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Is this the poultis for my aking bones?
Jul. Here's such a coil; come, what says Romeo?
love Must climb a bird's nest soon, when it is dark, I am the drudge and toil in your delight, But you shall bear the burden soon at night. Go, I'll to dinner, hie you to the cell. Jul. Hie to high fortune ;honeft nurse, farewel.
SCE N E VI, Changes to the monastery.
Enter Friar Lawrence and Romeo,
Rom. Amen, amen! but come what forrow can,
Fri. “Thele violent delights have violent eads, " And in their triumph die; like fire and powder, " Which, as they meet, consume. The sweetest honey Is lothsome in its own deliciousnefs, And in the taste confounds the appetite; Therefore love mod’rately, long love doth fo; Too swift arrives as tardy as too flow.
* And yet not fall, fo light is vanity.
ful. Good even to my ghostly confeífor.
Rom. Ah! Juliet, if the measure of thy joy
Jul. Conceit more rich in matter than in words,
А с т III. S CE N E 1.
The day is hot, the Capulets abroad;
Mer. Thou art like one of those fellows, that when he enters the confines of a tavern, claps me his sword e pon the table, and says, God send me no need of thee! &rdly the operation of the second cup, draws it on the drawer, when indeed there is no need.
Ben. Am I like such a fellow !
Mer. Come, come, thou art as hot a Jack in thy rood as any in Italy; and as soon mov'd to be moody, and as soon mocdy to be mov’d.
Ben. And what to?
Mer. · Nay, an' there were two such, we nould have sccre shortly, for one would kill the other. Thou !
why, thou wilt quarrel with a man that hath a hair
more or a hair less in his beard, than thou hast: thou • wilt quarrel with a man for cracking nuts, having no • other reason, but because thou hast basel eyes; what
eye, but such an eye, would spy out such a quarrel ? • thy head is as full of quarrels, as an egg is full of meat; • and yet thy head hath been beaten as addle as an egg. • for quarrelling : thou hast quarrell’d with a man for
coughing in the street, because he hath wakened thy
dog that hath lain asleep in the sun. Didst thou not • fall out with a tailor for wearing his new doublet be• fore Easter? with another, for tying his new shoes • with old ribband? and yet thou wilt tutor me for quarrelling!
Ben. If I were so apt to quarrel as thou art, any man: should buy the fee-limple of ny life for an hour and.a: quarter. Mer. The fee-simple: O simple !
Enter Tybalt, and others.
Tyb. Follow me close, for I will speak to them.
Mer. And but one word with one of us ? couple it with something, make it a word and a blow,
Tyb. You shall find me apt enough to that, sir, if you will give me occasion.
Mer. Could you not take some occasion without gi-ving?
Tyb. Mercutio, thou consort'st with Romeo.
Mier. Confort ! what dost thou make us minstrels! if thou make minstrels of us, look to hear nothing but dircords : here's my fiddlestick; here's that shall make you dance, Zounds! consorts !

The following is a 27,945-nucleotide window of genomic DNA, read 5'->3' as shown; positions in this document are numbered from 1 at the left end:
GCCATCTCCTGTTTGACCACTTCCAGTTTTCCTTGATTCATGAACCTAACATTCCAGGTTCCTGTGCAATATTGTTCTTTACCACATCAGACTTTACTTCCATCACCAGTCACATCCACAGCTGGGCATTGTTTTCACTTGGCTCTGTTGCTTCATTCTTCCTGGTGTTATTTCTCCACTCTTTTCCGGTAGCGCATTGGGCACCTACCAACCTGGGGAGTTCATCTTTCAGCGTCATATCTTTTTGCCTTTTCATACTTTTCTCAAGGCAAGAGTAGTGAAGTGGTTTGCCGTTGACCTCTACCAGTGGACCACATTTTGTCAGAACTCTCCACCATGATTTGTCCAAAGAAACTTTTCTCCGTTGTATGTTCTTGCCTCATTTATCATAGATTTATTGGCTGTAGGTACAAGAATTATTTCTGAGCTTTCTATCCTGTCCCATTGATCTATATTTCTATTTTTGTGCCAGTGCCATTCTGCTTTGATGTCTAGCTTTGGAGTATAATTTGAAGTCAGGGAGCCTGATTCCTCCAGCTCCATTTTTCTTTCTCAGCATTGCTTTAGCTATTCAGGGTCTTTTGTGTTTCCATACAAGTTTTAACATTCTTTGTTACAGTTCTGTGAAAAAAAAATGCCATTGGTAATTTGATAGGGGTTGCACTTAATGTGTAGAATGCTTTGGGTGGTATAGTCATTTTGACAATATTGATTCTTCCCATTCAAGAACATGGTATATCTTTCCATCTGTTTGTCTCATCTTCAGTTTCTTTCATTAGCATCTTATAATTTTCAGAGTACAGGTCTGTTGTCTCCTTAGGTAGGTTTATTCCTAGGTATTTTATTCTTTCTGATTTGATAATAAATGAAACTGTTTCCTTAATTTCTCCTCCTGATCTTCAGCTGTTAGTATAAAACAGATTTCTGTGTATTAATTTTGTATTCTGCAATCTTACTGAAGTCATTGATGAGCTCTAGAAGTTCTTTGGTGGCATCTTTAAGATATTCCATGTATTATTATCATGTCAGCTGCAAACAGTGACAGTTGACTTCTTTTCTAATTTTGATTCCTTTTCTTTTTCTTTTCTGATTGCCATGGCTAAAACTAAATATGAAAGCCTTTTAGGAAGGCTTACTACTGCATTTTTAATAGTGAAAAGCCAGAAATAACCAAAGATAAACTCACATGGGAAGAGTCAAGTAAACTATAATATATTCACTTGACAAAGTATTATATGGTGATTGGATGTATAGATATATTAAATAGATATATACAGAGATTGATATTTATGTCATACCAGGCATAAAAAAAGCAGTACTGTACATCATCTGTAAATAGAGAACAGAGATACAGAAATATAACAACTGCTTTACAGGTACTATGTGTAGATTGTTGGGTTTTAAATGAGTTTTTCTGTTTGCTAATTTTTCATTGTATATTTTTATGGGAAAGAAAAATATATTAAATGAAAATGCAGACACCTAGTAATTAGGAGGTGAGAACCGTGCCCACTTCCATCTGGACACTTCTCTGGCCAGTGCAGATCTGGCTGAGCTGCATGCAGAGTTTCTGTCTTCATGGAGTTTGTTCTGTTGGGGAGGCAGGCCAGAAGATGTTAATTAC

[ Laying his hand on his sword.. Ben. We talk here in the public haunt of men : Either withdraw. unto some private place, Or reason coldly of your grievances, Or else depart; here all eyei gaze on us.
Mer. Mens' eyes were made to look, and let them I will not budge for.no man's pleasure, I, [gaze,
Enter Romeo. Tyb. Well, peace be with you, Sir! here comes my
Mer. But I'll be hang'd, Sir, if he wear your livery: Marry, go first to field, he'll be your follower ; Your Worship in that fense may call him man.
Tyb. Romeo, the love I bear thee, can afford
Rom. Tybalt, the reason that I have to love thec
Tyb, Boy, this shall not excuse the injuries
Rom. I do protest I never injur'd thee,
Mer. O calm, dishonourable, vile fubmiffion!
Tyb. What would'At thou have with me?
Mer. Good King of cats, nothing but one of your nine lives, that I mean to make bold withal; and as you lhall use me hereafter, dry.beat the rest of the eight, Will you pluck your sword out of his pilche by the ears? Make haste, lest mine be about your ears ere it be out. Tyb, I am for you.
[Drawing Rom. Gentle Mercutio, put thy rapier up. Mer. Come, Sir, your passado.
[Mercutio and Tybalt fight.
Mer. I am hurt
Ben, What, art thou hurt?
Mer, Ay, ay,'a scratch, a scratch ; marry, 'tis enough.. Where is my page? go, villain, fetch a surgeon.
Rom. Courage, man, the hurt cannot be much.
Mer. No, 'tis not so deep as a well, nor so wide as a church-door, but 'tis enough, 'twill serve : ask for me to-morrow, and you shall find me a grave man. I am pepper'd, l warrant, for this world: A plague of both your houses ! What, a dog, a rat, a mouse, a cat, to scratch a man to death?- a braggart, a rogue, a villain, that fights.by the book of arithmetic ? why the devil came you between us?: I was hurt under your arm.
Rom. I thought all for the best,
Mer. Help me into fome house, Benvolio,
[Exeunt Mercutio and Benvolio,.
SCE N E II.
Rom. This day's black fate on more days does depends : This but begins.the woe, others must end..
Rom. Alive? in triumph? and Mercutio slain ? :